While we agree with appellant that a court may not arbitrarily disregard the testimony of a witness whose testimony appears to be credible [citation omitted], appellant's assumption that the court was remiss in this respect has no basis in the record. The District Judge affirmatively stated that the pilot boat operator's testimony was considered. That he chose to give no weight to such testimony is the District Judge's prerogative.
Carlisle, supra at 826.1
Simply put, the district judge acted within his discretion in choosing not to believe appellant's testimony. In cases such as this where the lawyer's own testimony concerning his bill is not fully accepted, the judge's own knowledge, experience, and expertise is, practically speaking, virtually the only resource available in the determination of a fair and reasonable fee. We uphold, therefore, the district court's judgment awarding appellant fees based on 181.2 hours worked at $120 per hour.
Appellant claims that he should have been awarded $1,800.00 to reimburse him for expenses he incurred in cancelling a vacation in order to work on appellees' case. Appellees argue only that appellant's appeal is unnecessary, that the trial court did, in fact, award appellant this amount. A careful analysis of Finding of Fact No. 41 clears away the confusion. The district court did indeed find that appellant was entitled to the $1,800.00 reimbursement, but then failed to add that figure to the award in its Finding of Fact number 41.2 Consequently, we must revise the judgment to increase the award to appellant by $1,800.00.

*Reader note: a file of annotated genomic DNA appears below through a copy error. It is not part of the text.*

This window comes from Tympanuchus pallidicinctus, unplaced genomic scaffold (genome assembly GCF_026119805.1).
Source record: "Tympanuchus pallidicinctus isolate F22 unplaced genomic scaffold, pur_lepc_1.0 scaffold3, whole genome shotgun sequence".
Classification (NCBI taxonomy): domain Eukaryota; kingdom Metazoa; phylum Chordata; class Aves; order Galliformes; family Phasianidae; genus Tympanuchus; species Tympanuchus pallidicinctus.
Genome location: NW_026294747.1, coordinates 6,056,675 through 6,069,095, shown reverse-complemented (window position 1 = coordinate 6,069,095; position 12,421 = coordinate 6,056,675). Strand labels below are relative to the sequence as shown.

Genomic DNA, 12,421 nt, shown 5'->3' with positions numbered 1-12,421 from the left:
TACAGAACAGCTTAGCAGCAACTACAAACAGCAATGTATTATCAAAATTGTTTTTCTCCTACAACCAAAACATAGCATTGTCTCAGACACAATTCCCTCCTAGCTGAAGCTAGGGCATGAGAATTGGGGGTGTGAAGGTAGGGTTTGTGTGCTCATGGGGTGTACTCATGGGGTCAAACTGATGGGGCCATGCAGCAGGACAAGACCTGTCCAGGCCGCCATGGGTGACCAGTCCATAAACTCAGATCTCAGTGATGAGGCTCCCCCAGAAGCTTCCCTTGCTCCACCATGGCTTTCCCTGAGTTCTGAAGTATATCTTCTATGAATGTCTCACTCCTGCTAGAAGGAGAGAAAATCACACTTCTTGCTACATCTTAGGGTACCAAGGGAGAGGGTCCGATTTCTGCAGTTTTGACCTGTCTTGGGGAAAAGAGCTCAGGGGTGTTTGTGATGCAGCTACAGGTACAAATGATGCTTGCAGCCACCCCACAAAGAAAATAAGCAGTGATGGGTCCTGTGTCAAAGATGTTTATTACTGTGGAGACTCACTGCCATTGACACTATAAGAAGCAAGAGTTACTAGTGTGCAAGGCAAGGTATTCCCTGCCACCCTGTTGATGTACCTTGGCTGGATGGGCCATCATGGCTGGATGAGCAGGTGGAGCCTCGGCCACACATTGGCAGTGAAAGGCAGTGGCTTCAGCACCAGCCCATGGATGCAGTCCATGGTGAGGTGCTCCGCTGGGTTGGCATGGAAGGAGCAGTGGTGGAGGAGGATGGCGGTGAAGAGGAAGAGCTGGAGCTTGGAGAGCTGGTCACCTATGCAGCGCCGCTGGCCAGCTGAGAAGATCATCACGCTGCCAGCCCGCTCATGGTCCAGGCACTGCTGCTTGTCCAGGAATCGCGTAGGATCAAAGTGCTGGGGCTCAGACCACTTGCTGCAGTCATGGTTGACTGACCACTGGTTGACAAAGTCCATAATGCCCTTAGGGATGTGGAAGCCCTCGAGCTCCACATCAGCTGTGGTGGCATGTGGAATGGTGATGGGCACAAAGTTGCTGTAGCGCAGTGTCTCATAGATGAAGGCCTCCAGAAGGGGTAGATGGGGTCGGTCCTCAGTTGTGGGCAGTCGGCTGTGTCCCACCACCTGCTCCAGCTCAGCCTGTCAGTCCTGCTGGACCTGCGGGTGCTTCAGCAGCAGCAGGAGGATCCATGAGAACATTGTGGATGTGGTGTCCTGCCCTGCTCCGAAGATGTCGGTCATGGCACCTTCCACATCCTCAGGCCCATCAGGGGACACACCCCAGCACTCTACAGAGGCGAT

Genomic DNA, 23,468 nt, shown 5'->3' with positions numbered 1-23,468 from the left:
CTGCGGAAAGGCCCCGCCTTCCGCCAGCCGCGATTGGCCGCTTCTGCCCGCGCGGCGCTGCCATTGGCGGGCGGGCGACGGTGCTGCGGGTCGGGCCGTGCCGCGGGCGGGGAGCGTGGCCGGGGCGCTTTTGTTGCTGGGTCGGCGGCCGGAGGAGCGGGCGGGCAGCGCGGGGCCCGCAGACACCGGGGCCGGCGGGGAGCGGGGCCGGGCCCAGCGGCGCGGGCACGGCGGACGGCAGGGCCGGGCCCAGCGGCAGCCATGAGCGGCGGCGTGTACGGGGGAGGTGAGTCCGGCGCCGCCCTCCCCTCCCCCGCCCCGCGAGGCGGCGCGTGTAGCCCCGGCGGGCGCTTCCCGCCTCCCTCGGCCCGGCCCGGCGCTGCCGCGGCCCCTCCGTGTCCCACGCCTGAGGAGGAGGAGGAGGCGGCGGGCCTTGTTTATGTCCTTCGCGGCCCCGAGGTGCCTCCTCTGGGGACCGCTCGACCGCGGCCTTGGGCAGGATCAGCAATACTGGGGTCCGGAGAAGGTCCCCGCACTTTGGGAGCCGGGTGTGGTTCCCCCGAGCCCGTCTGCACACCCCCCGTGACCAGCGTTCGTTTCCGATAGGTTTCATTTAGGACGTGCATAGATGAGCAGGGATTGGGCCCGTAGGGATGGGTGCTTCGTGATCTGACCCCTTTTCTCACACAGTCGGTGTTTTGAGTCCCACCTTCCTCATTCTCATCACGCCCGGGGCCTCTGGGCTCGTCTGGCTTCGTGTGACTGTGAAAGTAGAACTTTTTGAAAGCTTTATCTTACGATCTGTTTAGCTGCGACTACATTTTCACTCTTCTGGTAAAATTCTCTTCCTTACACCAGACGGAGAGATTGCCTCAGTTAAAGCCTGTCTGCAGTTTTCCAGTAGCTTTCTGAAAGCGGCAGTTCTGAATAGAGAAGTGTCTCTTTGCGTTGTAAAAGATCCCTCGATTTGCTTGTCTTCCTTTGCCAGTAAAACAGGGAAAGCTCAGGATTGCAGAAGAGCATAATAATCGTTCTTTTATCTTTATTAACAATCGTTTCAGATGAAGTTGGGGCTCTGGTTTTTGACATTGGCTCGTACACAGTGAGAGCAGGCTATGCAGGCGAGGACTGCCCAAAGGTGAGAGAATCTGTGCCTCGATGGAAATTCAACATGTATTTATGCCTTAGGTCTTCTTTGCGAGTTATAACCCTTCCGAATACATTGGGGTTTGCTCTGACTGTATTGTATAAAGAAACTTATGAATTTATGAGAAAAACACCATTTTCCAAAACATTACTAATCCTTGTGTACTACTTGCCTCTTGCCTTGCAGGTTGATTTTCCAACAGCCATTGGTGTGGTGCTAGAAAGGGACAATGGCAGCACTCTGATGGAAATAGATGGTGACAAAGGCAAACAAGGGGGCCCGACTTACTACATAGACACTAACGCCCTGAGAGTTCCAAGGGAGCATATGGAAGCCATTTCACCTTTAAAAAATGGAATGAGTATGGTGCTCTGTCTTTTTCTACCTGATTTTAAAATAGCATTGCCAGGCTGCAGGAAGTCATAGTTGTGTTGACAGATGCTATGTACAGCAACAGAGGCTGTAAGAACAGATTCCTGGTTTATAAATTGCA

Appellant argues that this suit which he found necessary to bring to collect his fees constitutes a claim on open account, and that, therefore, under La.Rev.Stat.Ann. Sec. 9:2781 (West 1986), he is entitled to recover his additional attorney fees for the collection of his statement of fees. The district court held that there could be no recovery because appellant's fee was not on an open account. The district court's resolution of this issue is a conclusion of law, and thus we consider the issue independently of the court's decision. Williams v. New Orleans Steamship Ass'n, 673 F.2d 742 (5th Cir.1982), cert. denied, 460 U.S. 1038, 103 S.Ct. 1428, 75 L.Ed.2d 789 (1983).
The instant claim is brought on a contract under which appellant promised to perform whatever legal duties were necessary to preserve appellees' rights to purchase the stock and the business operations of Ogden-Perry Theaters, Inc. and related subsidiary corporations. These services were performed pursuant to appellant's and appellees' agreement on both the contract's purposes and the rate of compensation. The services were rendered as professional employment in connection with that one transaction. Before 1983, a claim based on one transaction would have been denied recovery under Sec. 9:2781 as not involving an open account. Weedon Engineering Corp. v. Hale, 435 So.2d 1158 (La.Ct.App.1983), established that professionals rendering services must do so on a continuing basis in order to qualify for recovery under the statute.3
In 1983, however, Subsection C of Sec. 9:2781 was amended to provide:
... "open account" includes any account for which a part or all of the balance is past due, whether or not the account reflects one or more transactions and whether or not at the time of contracting the parties expected future transactions. "Open account" shall include debts incurred for professional services, including, but not limited to, legal and medical services.